State v. Schaeffer

Annotate this Case
Justia Opinion Summary

After a jury trial, Defendant was convicted of felony theft by insurance fraud. The Supreme Court affirmed the conviction, holding (1) the district court did not err when it instructed the jury that an insurance administrator is a person who adjusts or settles claims; (2) the Court declines to exercise plain error review of the State’s remarks during closing argument; (3) the district court did not err by ordering Defendant to pay restitution when the affidavit of loss was prepared by an independent adjuster; and (4) Defendant’s claim that he received ineffective assistance of counsel must be raised in a postconviction proceeding before a district court, where an evidentiary record may be developed.

Download PDF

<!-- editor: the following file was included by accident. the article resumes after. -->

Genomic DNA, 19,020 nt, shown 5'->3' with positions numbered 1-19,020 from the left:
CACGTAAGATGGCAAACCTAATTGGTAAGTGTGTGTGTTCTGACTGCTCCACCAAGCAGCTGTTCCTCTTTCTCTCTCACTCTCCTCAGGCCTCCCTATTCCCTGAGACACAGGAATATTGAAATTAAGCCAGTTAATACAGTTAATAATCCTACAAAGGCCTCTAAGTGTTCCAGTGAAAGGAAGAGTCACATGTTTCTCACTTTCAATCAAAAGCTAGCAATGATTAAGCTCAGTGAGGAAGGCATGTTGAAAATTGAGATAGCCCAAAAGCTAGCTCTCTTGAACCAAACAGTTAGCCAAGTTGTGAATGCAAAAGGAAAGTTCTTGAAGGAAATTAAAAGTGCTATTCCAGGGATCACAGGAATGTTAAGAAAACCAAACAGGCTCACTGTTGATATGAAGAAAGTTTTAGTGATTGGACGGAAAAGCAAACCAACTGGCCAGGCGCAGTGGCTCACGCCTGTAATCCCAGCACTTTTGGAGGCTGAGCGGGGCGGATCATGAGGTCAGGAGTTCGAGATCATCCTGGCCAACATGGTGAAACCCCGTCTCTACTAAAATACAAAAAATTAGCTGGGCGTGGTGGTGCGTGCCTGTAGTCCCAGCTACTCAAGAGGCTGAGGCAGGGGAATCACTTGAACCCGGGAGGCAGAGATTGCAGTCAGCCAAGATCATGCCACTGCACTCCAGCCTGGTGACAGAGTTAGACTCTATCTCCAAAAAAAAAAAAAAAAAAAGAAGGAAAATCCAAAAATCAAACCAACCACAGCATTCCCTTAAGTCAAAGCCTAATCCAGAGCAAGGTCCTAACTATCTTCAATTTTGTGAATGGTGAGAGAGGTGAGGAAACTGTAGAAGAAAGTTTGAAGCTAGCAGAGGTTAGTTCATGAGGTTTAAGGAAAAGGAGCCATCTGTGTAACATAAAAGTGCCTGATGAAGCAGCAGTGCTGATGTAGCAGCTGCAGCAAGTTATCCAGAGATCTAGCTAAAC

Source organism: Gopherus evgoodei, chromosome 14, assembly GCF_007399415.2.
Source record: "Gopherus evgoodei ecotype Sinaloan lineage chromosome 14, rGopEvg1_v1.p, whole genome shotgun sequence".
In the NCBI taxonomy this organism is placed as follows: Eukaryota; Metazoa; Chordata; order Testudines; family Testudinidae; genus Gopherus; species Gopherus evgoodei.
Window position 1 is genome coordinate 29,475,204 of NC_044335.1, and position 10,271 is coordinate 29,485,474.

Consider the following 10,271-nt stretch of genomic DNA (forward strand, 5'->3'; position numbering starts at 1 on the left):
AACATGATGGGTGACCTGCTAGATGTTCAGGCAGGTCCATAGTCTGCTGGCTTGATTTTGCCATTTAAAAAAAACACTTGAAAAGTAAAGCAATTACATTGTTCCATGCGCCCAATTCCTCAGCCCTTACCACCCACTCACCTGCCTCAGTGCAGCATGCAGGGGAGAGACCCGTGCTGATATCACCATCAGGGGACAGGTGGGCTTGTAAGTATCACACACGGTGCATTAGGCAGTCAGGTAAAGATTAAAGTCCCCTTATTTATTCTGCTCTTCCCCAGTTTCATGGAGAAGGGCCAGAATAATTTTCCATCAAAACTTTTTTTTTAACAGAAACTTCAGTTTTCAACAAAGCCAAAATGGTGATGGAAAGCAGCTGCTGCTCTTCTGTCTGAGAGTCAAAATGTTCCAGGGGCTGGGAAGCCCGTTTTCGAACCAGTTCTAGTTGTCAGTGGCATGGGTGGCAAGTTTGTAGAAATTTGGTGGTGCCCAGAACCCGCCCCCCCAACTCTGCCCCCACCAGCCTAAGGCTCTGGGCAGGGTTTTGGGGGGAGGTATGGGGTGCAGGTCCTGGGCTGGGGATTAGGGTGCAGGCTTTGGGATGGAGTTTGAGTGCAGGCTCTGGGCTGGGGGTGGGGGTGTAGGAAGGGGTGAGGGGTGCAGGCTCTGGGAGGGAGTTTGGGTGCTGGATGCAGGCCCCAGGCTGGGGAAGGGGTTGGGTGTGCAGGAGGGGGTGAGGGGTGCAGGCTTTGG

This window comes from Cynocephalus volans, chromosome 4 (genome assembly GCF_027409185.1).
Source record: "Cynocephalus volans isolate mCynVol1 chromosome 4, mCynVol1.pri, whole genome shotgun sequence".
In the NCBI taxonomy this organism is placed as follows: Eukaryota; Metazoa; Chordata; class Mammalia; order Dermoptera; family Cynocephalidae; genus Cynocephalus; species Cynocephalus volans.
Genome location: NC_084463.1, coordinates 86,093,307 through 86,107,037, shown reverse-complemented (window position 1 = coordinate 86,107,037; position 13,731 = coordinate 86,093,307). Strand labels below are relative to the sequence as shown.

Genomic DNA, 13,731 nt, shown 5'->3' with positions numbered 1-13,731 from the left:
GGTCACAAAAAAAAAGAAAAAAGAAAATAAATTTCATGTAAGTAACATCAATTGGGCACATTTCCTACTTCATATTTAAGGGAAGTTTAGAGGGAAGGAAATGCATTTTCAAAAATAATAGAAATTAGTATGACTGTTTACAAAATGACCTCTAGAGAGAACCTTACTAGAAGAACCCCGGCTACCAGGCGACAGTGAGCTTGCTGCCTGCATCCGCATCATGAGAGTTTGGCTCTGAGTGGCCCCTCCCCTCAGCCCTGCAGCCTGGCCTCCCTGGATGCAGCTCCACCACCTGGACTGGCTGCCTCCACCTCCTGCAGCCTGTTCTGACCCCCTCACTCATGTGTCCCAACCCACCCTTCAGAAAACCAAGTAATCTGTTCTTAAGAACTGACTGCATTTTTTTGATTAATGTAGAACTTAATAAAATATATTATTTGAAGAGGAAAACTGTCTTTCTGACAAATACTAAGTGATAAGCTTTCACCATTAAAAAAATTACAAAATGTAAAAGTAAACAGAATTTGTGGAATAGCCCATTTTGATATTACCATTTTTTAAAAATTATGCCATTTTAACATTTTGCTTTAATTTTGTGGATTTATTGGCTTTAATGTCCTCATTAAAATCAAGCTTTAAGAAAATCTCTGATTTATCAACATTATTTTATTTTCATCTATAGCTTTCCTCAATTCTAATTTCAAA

February 25 2014 DA 12-0564 IN THE SUPREME COURT OF THE STATE OF MONTANA 2014 MT 47 STATE OF MONTANA, Plaintiff and Appellee, v. RICHARD SCHAEFFER, Defendant and Appellant. APPEAL FROM: District Court of the Eleventh Judicial District, In and For the County of Flathead, Cause No. DC 11-015B Honorable Katherine R. Curtis, Presiding Judge COUNSEL OF RECORD: For Appellant: Wade Zolynski, Chief Appellate Defender, Eileen A. Larkin, Assistant Appellate Defender, Helena, Montana For Appellee: Timothy C. Fox, Montana Attorney General, Pamela P. Collins, Assistant Attorney General, Helena, Montana Ed Corrigan, Flathead County Attorney, Kalispell, Montana Brett O Neil, Special Assistant Attorney General, Helena, Montana Submitted on Briefs: January 22, 2014 Decided: February 25, 2014 Filed: __________________________________________ Clerk Chief Justice Mike McGrath delivered the Opinion of the Court. ¶1 Richard Schaeffer appeals from his conviction of the crime of felony theft by insurance fraud in the Eleventh Judicial District Court, Flathead County. We affirm. ¶2 Schaeffer presents the following issues for review: ¶3 Issue One: Whether the District Court erred when it instructed the jury on the definition of an insurance administrator. ¶4 Issue Two: Whether this Court should conduct plain error review of the State s remarks during closing argument. ¶5 Issue Three: Whether the District Court erred by ordering Schaeffer to pay restitution when the affidavit of loss was prepared by an independent adjuster. ¶6 Issue Four: Whether Schaeffer received ineffective assistance of counsel. PROCEDURAL AND FACTUAL BACKGROUND ¶7 This case arises from an insurance claim filed by Schaeffer for a faulty roof on the home he was building for his son. Schaeffer purchased materials for the metal roof from Glacier Steel Roofing, and hired Reese Hindman to install the roof. On August 31, 2007, Schaeffer submitted an online complaint to the Montana Insurance Department, claiming that the roof installed by Hindman leaked. He also filed a claim with Glacier Steel Roofing s insurance carrier, which sent an independent adjuster, Tom Damon, to investigate the claim. Damon determined that Hindman had not properly installed the roof, and the insurer settled the claim. Scheaffer and his wife asked Ken Schweigert to repair the poorly installed roof. Schweigert replaced some of the roofing panels and installed ice shield and snow breaks in some areas of the roof, but did not fully replace the roof. ¶8 The following spring, Scheaffer called Schweigert to complain that the roof was leaking again. Schweigert responded that he was busy with other roofing jobs, but would 2 look at the roof when he could. Schweigert did not return to repair the roof, and in December of 2008, Scheaffer filed a claim with Schweigert s insurance company, Penn-Star. Penn-Star hired an independent adjuster, Dave Muzzana, to investigate the claim. Muzzana interviewed Scheaffer and examined the roof. Scheaffer explained that the roof had originally been installed by Hindman, but had been redone by Schweigert. Muzzana asked Scheaffer if the roof had leaked prior to Schweigert s work, and Scheaffer responded that it had not. Muzzana recommended that Penn-Star pay Scheaffer s claim in the amount of $25,079.97. Penn-Star paid the claim and billed Schweigert for his policy deductible. When Schweigert learned that Penn-Star had paid Scheaffer s claim, he informed Penn-Star there had been problems with the original roof, and that he had not replaced the entire roof, but only portions. He also submitted a complaint to the Montana Insurance Department. ¶9 Scheaffer was charged with felony theft by insurance fraud on January 12, 2011. He pled not guilty, and at the omnibus hearing prior to trial, stated he did not intend to rely on a defense of mental disease or defect, but he did intend to argue that he did not have the requisite mental state. On October 17, 2011, approximately one week before trial was set to begin, the defense moved for a continuance and submitted a letter by neurologist Dr. Bret Lindsay, who stated that Schaeffer was being treated for sequela of multiple traumatic brain injuries associated with depression and cognitive and memory disturbance. The trial date was continued to February 6, 2012. On January 12, 2012, counsel for Scheaffer submitted a list of lay witnesses that included Dr. Lindsay. The State moved to exclude Dr. Lindsay on the grounds that his testimony would likely be used to establish a mental disease or defect, a 3 defense that had not been disclosed at the omnibus hearing. The defense then withdrew Dr. Lindsay as a witness. ¶10 At trial, the State requested the following jury instruction: An administrator is a person who adjusts or settles claims in connection with life, disability, property, or casualty insurance. The State offered the instruction to show that Muzzana, an adjuster, could be considered an insurer, purported insurer, producer, or administrator, and therefore encompassed by the insurance fraud statute, § 33-1-1202(1), MCA. The defense objected to this instruction, arguing that it was both unnecessary, because Muzzana was acting on behalf of an insurer and therefore clearly within the statute, and inaccurate, because an adjuster is not an administrator. The District Court concluded that the statutory definition of administrator did not exclude independent adjusters, and gave the instruction. ¶11 During closing argument, the State made the following remarks: We all know insurance rates are getting higher and getting higher. This type of behavior contributes to all our insurance rates escalating. The State feels this type of event simply cannot be condoned. The State s passed laws to do that, the State has charged its officers with enforcing the law, that s where we re at right now. The defense did not object to the State s closing argument. Scheaffer was convicted. The presentencing investigation report (PSI) included an affidavit of loss submitted by Muzzana on behalf of Penn-Star, stating that Penn-Star had sustained a loss of $25,079.97. Scheaffer received a six-year deferred sentence and was ordered to pay restitution in the amount of $25,079.97. STANDARD OF REVIEW 4 ¶12 We review jury instructions in a criminal case to determine whether the district court abused its discretion. State v. Swann, 2007 MT 126, ¶ 32, 337 Mont. 326, 160 P.3d 511. A district court has broad discretion when it instructs a jury. Swann, ¶ 32. Reversible error exists only where the instructions prejudicially affect the defendant s substantial rights. State v. Hovey, 2011 MT 3, ¶ 10, 359 Mont. 100, 248 P.3d 303. ¶13 This Court generally does not review claims of prosecutorial misconduct arising from statements made in closing argument when the statements at issue were not objected to at trial. State v. Aker, 2013 MT 253, ¶ 21, 371 Mont. 491, 310 P.3d 506. We may do so, however, pursuant to our discretionary power of plain error review. State v. Finley, 276 Mont. 126, 137, 915 P.2d 208, 215 (1996), rev d in part on other grounds, State v. Gallagher, 2001 MT 39, ¶ 21, 304 Mont. 215, 19 P.3d 817. ¶14 A criminal sentence that does not include at least one year of actual incarceration is reviewed first for legality, and then for abuse of discretion. State v. McMaster, 2008 MT 268, ¶¶ 20-21, 345 Mont. 172, 190 P.3d 302. We review record-based claims of ineffective assistance of counsel de novo. Aker, ¶ 22. 5 DISCUSSION ¶15 Issue One: Whether the District Court erred when it instructed the jury on the definition of an insurance administrator. ¶16 Scheaffer argues that the instruction defining an administrator as a person who adjusts or settles claims in connection with life, disability, property, or casualty insurance effectively removed the State s burden to prove that Muzzana was one of the parties encompassed by the insurance fraud statute. He argues that an adjuster cannot be an administrator, because the term adjuster is defined separately. ¶17 The purpose of jury instructions is to ensure decisions that are consistent with the law. Hovey, ¶ 10. A district court must take care to provide instructions that fully and fairly state the applicable law. Swann, ¶ 32. Instructions should also be as plain, clear, and concise as possible. Hovey, ¶ 10. ¶18 A person commits the act of insurance fraud when, for the purpose of obtaining money or benefits, he or she presents false or misleading information to any insurer, purported insurer, producer, or administrator, as defined in 33-17-102 . . . . Section 33-1-1202(1), MCA. An administrator is defined by statute as a person who collects charges or premiums from residents of this state in connection with life, disability, property, or casualty insurance or annuities or who adjusts or settles claims on these coverages. Section 33-17-102(3)(a), MCA. An adjuster is defined as a person who, on behalf of the insurer, for compensation as an independent contractor or as the employee of an independent contractor or for a fee or commission investigates and negotiates the settlement of claims 6 arising under insurance contracts or otherwise acts on behalf of the insurer. Section 33-17-102(1)(a), MCA. ¶19 When interpreting a statute, we look first to the plain meaning of the words used by the Legislature. State v. Ankeny, 2010 MT 224, ¶ 21, 358 Mont. 32, 243 P.3d 391. If the intent of the Legislature can be determined from the plain language of the statute, no further means of interpretation may be applied. Ankeny, ¶ 21. The statutory definition of administrator plainly states that an administrator may be a person who collects charges or premiums from consumers, or a person who adjusts or settles claims. Section 33-17-102(3)(a), MCA. The definition does not require an administrator to perform both of these functions. Section 33-17-102(3)(a), MCA. The definition also excludes twelve specific categories of persons or entities who are not administrators. Section 33-17102(3)(b), MCA. For example, an attorney who adjusts or settles claims, but who does not collect charges or premiums, is excluded. Section 33-17-102(3)(b)(xi), MCA. Independent adjusters are not excluded. Section 33-17-102(3)(b), MCA. We cannot reasonably conclude that the Legislature intended to exclude independent adjusters from a definition that includes the phrase a person . . . who adjusts or settles claims, and fails to list independent adjusters among an extensive list of specific exclusions. ¶20 The instruction given by the District Court accurately stated the applicable law in a plain and concise manner. Moreover, Scheaffer cannot show he was prejudiced by the instruction when he admitted at trial that Muzzana, as an agent of Penn-Star, was encompassed by the term insurer. The District Court did not abuse its discretion when it instructed the jury that an administrator is a person who adjusts or settles claims. 7 ¶21 Issue Two: Whether this Court should conduct plain error review of the State s remarks during closing argument. ¶22 We exercise plain error review only where the defendant s constitutional rights are implicated and failure to review the claimed error may result in a manifest miscarriage of justice, may leave unsettled the question of the fundamental fairness of the trial or proceedings, or may compromise the integrity of the judicial process. Finley, 276 Mont. at 137, 915 P.2d at 215. ¶23 Prejudice as a result of improper comments made by a prosecutor during closing argument is not presumed. State v. Gladue, 1999 MT 1, ¶ 27, 293 Mont. 1, 972 P.2d 827. The defendant must demonstrate that the comments of the prosecutor, when viewed in the context of the case as a whole, violated his or her right to a fair and impartial trial. Gladue, ¶ 27. ¶24 Schaeffer was convicted following a two-day trial. The evidence against him included an audio recording of his statements to Muzzana that the roof had not leaked prior to Schweigert s repairs, and a copy of his written statement to the Montana Insurance Department stating that the roof installed by Hindman leaked. Schaeffer has not demonstrated that the prosecutor s reference to rising insurance rates was prejudicial when viewed in this context. Accordingly, we are not convinced that failure to review his claims will result in a manifest miscarriage of justice, leave unsettled the fundamental fairness of the trial, or compromise the integrity of the judicial process. See Finley, 276 Mont. at 137, 915 P.2d at 215. We decline to exercise plain error review. ¶25 Issue Three: Whether the District Court erred by ordering Schaeffer to pay restitution when the affidavit of loss was prepared by an independent adjuster. 8 ¶26 The District Court ordered Schaeffer to pay restitution in the amount of $25,079.97, based on the affidavit of loss, which was signed Penn Star Ins. Co. by Dave Muzzana. Scheaffer argues he cannot be required to pay restitution absent an affidavit by the victim, and Muzzana s affidavit on behalf of Penn-Star does not satisfy this requirement. ¶27 If a sentencing court finds that a victim has sustained a pecuniary loss, it must order the offender to pay full restitution. Section 46-18-241(1), MCA. Pecuniary loss includes all special damages . . . substantiated by evidence in the record . . . . Section 46-18243(1)(a), MCA. Although restitution is mandatory, the sentencing court must comply with detailed procedures and qualifications before it is authorized to impose a sentence of restitution. State v. Pritchett, 2000 MT 261, ¶ 7, 302 Mont. 1, 11 P.3d 539. ¶28 When the court believes a victim may have sustained a pecuniary loss, the court shall order the probation officer . . . to include in the [PSI] . . . an affidavit that specifically describes the victim s pecuniary loss and the replacement value in dollars of the loss, submitted by the victim. Section 46-18-242(1)(b), MCA. We have construed this requirement strictly, remanding where the victim submitted a written statement of loss that was not a sworn affidavit. State v. Hunt, 2009 MT 265, ¶¶ 21-22, 352 Mont. 70, 214 P.3d 1234. We have also remanded where the affidavit was not supported by documentation, under earlier statutes so requiring. Pritchett, ¶ 13. ¶29 While reasonable efforts should be made to confer with the victim when determining pecuniary loss, the victim is not required to participate in preparation of the PSI. Section 46-18-112(1)(f), MCA. In fact, a sentencing court may order restitution on a victim s behalf, even if the victim cannot be located. Section 46-18-250(1), MCA. The affidavit of loss is 9 not the only evidence that may be considered when determining the victim s pecuniary loss. McMaster, ¶ 35. An order of restitution may also be based upon testimony at the sentencing hearing. McMaster, ¶ 35. Where a PSI does not meet statutory requirements, the defect may be remedied by a full evidentiary hearing. State v. Dunkerson, 2003 MT 234, ¶ 18, 317 Mont. 228, 76 P.3d 1085. ¶30 The affidavit submitted by Muzzana on behalf of Penn-Star satisfied the requirement of a victim-submitted affidavit. Determining the amount of loss related to Scheaffer s claim was within the scope of duties delegated to Muzzana by Penn-Star. He was authorized to investigate and settle the claim on their behalf. The affidavit was properly sworn. It was also supported by documentation, including Muzzana s report and recommendation for payment of Schaeffer s claim in the amount of $25,097.79. The report included itemized estimates supporting the amount. The defects which have previously justified our remand of a restitution order are not present here. See e.g. Hunt, ¶ 22; Pritchett, ¶ 13. ¶31 Moreover, although an affidavit was submitted in this case, Penn-Star was not obligated to participate directly in preparing the PSI. Section 46-18-112(1)(f), MCA. The District Court was authorized to accept evidence of Penn-Star s loss at the time of sentencing. See McMaster, ¶ 35. At sentencing, Muzzana testified that he recommended payment of $25,079.97 and that a check was issued by Penn-Star directly to Schaeffer. He was subject to cross-examination. Documentation substantiating the amount of the claim was in evidence. Scheaffer introduced evidence challenging the amount. Scheaffer and his wife testified in his defense. This hearing was sufficient to remedy the alleged lack of a victim-submitted affidavit. See Dunkerson, ¶ 18. 10 ¶32 The District Court s finding that Penn-Star had suffered pecuniary loss in the amount of $25,079.97 was substantiated by evidence in the record. Based on the finding that Penn-Star had suffered a pecuniary loss, the District Court was required by statute to order Schaeffer to pay restitution. Section 46-18-201(5), MCA. The sentence imposed was within statutory parameters, and the District Court did not abuse its discretion. ¶33 Issue Four: Whether Schaeffer received ineffective assistance of counsel. ¶34 Schaeffer argues that his attorney provided ineffective assistance by disclosing Dr. Lindsay as a lay witness, rather than as an expert. Scheaffer claims there is no plausible justification for failing to disclose Dr. Lindsay as an expert. Before reaching the merits of Scheaffer s ineffective assistance claim, we must determine whether it is properly before the Court on direct appeal. State v. Upshaw, 2006 MT 341, ¶ 33, 335 Mont. 162, 153 P.3d 579. ¶35 A claim of ineffective assistance of counsel may be raised on direct appeal where the record reveals why counsel took, or failed to take, certain actions. Upshaw, ¶ 33. If the record does not explain the actions of counsel, then the claim should be raised in a postconviction proceeding before a district court, where an evidentiary record may be developed. State v. Kougl, 2004 MT 243, ¶ 14, 323 Mont. 6, 97 P.3d 1095. Non-record based claims may also be raised on direct appeal in those limited circumstances where counsel either failed to do something that was required, or did something for which there is no plausible justification. Kougl, ¶ 15. An attorney s decision not to offer expert medical testimony may be a reasonable tactical choice. State v. Jay, 2013 MT 79, ¶ 37, 369 Mont. 332, 298 P.3d 396. 11 ¶36 The record here does not explain why Scheaffer s attorney chose not to offer Dr. Lindsay as an expert witness. There is no evidence in the record indicating what information, if any, Dr. Lindsay would have been able to offer. We cannot affirmatively say there is no plausible justification for the actions of counsel. See Jay, ¶ 37. Scheaffer s claim of ineffective assistance of counsel is dismissed without prejudice, and may be raised in a petition for postconviction relief. ¶37 For the reasons stated above, the conviction is affirmed. /S/ MIKE McGRATH We Concur: /S/ MICHAEL E WHEAT /S/ PATRICIA COTTER /S/ BETH BAKER /S/ LAURIE McKINNON 12